In 2006 when he retired from fire duty, the fire department honored Mark by dedicating Station #3 in Marshdale to him.
Other community involvement
At age 13 Mark began volunteering with Alpine Rescue Team, which had been performing mountainous search-and-rescue operations since 1959. By age 18 he’d become trained as an Emergency Medical Technician (EMT), giving him an edge when he joined the fire department because of his experience with emergency services.
Since 1987 he’s served on the special district board of the Evergreen Metropolitan District, responsible for providing water and wastewater treatment service to the area. “I was part of the youth movement,” he explains, “when forward-thinking older folks on the board pushed to get younger people involved.” It was Ross Grimes who’d asked him to consider a board position.
In September 2012 Mark was the recipient of one of 5 ‘Distinguished Director’ awards for the Special District Association of Colorado.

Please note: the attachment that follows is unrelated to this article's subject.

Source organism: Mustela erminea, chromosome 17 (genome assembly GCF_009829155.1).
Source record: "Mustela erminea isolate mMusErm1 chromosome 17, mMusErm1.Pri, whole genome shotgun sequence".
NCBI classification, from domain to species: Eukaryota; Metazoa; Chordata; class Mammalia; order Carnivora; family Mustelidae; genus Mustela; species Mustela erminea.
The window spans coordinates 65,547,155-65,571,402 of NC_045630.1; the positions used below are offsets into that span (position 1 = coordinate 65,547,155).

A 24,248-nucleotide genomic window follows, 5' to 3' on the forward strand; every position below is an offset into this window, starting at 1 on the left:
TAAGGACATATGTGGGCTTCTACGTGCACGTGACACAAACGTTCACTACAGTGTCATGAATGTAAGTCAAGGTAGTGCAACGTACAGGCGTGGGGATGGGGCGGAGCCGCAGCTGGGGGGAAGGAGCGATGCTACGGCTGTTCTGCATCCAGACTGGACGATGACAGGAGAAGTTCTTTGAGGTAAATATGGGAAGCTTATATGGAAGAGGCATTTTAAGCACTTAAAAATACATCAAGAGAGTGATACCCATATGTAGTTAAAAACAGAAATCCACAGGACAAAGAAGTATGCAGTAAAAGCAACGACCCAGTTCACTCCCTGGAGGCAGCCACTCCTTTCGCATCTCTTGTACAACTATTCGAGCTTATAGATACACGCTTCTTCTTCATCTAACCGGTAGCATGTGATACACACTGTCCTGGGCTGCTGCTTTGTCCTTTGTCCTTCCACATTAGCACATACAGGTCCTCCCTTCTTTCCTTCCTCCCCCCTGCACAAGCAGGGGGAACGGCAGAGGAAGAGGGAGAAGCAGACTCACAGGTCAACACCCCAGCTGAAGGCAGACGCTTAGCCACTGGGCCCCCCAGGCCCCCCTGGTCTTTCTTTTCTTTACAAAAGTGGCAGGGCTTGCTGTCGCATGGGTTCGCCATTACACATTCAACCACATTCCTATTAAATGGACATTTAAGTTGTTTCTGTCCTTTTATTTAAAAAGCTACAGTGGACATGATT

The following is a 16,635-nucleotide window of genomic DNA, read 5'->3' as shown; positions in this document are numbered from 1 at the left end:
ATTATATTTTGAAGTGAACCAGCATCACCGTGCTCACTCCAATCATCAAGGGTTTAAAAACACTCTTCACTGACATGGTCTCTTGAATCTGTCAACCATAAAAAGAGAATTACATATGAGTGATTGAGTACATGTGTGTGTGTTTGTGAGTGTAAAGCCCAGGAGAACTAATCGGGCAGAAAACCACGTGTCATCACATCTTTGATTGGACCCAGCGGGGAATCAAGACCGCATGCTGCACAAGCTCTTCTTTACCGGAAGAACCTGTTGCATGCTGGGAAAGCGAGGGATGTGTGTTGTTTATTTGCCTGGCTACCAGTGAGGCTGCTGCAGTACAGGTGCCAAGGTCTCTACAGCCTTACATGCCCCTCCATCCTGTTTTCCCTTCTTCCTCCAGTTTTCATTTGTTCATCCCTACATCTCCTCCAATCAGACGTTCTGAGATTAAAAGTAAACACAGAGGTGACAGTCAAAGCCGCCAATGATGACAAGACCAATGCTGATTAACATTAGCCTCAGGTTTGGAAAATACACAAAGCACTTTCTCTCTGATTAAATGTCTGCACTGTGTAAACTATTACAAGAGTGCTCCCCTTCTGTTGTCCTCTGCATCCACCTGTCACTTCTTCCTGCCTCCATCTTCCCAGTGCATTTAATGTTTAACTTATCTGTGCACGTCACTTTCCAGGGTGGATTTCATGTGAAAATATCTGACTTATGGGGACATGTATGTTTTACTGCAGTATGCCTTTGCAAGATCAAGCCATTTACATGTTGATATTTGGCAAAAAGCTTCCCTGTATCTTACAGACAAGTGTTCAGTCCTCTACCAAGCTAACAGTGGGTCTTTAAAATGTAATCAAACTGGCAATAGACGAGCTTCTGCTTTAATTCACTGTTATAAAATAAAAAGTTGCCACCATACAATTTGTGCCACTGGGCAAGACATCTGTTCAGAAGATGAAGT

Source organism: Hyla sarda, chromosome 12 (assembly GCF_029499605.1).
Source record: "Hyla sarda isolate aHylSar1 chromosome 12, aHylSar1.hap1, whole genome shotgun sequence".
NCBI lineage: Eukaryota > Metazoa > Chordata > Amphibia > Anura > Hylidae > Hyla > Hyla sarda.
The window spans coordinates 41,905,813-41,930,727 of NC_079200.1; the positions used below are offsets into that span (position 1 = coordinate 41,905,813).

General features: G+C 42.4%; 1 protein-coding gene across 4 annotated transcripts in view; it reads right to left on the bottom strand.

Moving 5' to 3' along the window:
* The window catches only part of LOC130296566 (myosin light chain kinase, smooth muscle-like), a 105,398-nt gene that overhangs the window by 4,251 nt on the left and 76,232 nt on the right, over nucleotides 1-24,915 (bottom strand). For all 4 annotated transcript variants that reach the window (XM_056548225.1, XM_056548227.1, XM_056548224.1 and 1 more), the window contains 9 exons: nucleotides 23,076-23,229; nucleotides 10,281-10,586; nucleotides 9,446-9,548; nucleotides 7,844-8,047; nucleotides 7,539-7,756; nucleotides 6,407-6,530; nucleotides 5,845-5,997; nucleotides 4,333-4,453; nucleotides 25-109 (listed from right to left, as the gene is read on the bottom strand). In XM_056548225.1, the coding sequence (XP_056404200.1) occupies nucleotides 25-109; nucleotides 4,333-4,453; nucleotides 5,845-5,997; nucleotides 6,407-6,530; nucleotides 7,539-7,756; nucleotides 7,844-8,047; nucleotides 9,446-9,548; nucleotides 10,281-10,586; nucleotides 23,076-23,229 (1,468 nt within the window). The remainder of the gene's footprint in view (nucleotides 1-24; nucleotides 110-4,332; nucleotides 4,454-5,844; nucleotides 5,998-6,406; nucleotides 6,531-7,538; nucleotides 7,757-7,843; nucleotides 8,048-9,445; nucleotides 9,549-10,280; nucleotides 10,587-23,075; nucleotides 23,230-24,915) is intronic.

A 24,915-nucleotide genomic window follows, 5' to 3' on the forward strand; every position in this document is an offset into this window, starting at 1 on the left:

In the 1990s he served five years on the Evergreen Chamber of Commerce board, chairing the board one of those years.
More recently, he’s served on the board for Forest Heights Lodge, an internationally renowned residential treatment center for emotionally disturbed boys located on Forest Hill. Mark was chairman of the board for two years.
Since 1995 Mark has been on the board for Evergreen National Bank – Evergreen's only community bank – where all board members live and work in the community and all banking decisions are made locally. ENB continues its reputation for being represented in every major civic organization by staff members and still sponsors community events, unlike many of the bigger banks in Evergreen. Mark could well serve as the poster child, as he's been there, done that and still keeps on doing, all for the sake of community.